Synchronic is a lot of things. It’s an elliptical noir, a compelling drama, an absurdist sci-fi parable, and an enjoyable romp! The latest film from directorial duo Justin Benson and Aaron Moorhead, is yet another ambitious success into their ever-growing catalog of interwoven genre fables. Moorhead and Benson have essentially perfected their formula of small-scale high-brow cinema; and with Synchronic, their unique lens for human stories and genre-fueled entertainment, is the front and center spotlight. With a clearly higher budget, an incredibly motivated cast and crew, and a directing duo who never seem to lose focus on what they want to achieve, there’s was honestly not much room for tragic failure to begin with.
It’s been proven time and time again, that you can do quite a lot with big ideas on a small scale. Synchronic further proves this way of methodical film-making, with a film that commences with standardized dramatic fair (cancer diagnosis included); and eventually evolves into a bi-product of its extraordinary imagination. Regardless of the occasional poor lighting, and some artificial rendering in some VFX shots, the imagery which Moorhead and Benson aimed to accomplish, more than makes up for some technical loose ends. The duo’s grandiose exploration of time, drug abuse, and forgiveness in long-term friendships, all contribute to a product that feels emotionally heavy and warmly fulfilled.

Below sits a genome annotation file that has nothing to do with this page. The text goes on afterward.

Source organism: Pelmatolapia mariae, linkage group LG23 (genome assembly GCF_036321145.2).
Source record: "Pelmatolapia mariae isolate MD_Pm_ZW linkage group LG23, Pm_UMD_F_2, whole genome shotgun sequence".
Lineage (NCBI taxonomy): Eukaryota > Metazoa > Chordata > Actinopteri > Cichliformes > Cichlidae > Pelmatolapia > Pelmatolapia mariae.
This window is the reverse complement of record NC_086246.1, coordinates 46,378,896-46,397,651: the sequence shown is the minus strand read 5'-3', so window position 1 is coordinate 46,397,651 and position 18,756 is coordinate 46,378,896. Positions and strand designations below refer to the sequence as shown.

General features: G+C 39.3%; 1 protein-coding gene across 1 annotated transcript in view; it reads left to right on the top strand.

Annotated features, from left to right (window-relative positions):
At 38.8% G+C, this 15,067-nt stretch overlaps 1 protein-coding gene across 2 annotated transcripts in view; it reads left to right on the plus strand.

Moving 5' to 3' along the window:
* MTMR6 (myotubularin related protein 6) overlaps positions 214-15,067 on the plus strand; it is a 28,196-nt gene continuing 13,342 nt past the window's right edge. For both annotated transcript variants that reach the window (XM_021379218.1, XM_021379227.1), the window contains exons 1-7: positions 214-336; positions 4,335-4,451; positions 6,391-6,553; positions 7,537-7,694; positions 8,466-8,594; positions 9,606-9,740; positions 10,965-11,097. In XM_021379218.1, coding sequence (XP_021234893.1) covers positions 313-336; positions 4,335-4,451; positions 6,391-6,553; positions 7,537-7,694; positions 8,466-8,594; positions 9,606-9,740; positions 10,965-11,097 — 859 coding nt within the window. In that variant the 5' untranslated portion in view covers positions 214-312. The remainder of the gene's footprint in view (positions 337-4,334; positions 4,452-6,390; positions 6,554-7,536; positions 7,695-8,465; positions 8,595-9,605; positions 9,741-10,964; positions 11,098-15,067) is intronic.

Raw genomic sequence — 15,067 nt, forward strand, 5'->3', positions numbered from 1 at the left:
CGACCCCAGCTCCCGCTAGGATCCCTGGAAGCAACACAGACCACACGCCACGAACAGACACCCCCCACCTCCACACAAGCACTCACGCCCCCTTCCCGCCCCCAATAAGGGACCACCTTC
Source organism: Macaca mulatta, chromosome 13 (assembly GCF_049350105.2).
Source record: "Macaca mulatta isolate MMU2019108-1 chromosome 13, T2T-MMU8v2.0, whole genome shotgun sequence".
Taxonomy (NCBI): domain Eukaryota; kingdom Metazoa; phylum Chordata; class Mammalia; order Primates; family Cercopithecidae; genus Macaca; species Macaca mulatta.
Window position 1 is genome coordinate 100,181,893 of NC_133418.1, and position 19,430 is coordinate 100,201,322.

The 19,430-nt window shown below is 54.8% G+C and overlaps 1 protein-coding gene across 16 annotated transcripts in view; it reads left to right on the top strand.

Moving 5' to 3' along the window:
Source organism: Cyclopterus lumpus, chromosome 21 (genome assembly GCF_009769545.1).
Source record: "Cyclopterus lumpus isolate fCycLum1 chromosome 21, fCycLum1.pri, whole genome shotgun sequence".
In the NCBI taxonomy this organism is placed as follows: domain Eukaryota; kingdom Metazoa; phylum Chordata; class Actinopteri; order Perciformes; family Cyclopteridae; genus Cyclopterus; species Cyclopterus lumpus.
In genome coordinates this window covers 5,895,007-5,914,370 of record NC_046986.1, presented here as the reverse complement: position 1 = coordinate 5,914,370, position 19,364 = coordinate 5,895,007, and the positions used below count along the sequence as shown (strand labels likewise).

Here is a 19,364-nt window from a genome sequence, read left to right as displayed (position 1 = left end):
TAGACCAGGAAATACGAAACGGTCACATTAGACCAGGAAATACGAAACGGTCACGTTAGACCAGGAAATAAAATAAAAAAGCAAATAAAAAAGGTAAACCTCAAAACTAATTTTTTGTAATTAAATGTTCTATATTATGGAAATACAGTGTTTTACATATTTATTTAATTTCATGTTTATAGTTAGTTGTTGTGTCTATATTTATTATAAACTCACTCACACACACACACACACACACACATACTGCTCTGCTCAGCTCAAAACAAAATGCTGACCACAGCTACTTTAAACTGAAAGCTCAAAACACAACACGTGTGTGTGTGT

Although, this doesn’t excuse some of the film’s occasionally off-kilter pacing issues. The main conflict I have with Synchronic, is more so in it’s execution than concept. Adding way too much noir-esque situational drama in its first act, and resolving it’s conflict with a cheesy and predictable resolution, there’s a certain imbalance between the two shifting tones. As much as I love a good happy ending, there’s barely any correlation between the moody, gritty atmosphere of it’s opening forty minutes, in comparison with it’s action-packed climax/finale. The real sweet spot is the film’s second act, where a grand reveal is taken place, as we see the lead protagonist go through a mental breakdown/revelation of sorts. What transitions into a one-man show from Anthony Mackie, ends up becoming the film’s highlight; an endearing portrait of a susceptible average Joe going through emotional turmoil.
There’s no denying that there is plenty of fun to be had with Synchronic. Several moments throughout the film will have audiences gasping and awing from the sheer genre-driven appetite of Moorhead and Benson’s vision. It’s a bit loose and dysfunctional in mixing key essential thematic themes together; yet the rich direction gives life to what could have easily been a doomed and abhorrent flat film in the wrong hands.
Synchronic screened at this year’s Toronto International Film Festival. The film is currently seeking international distribution.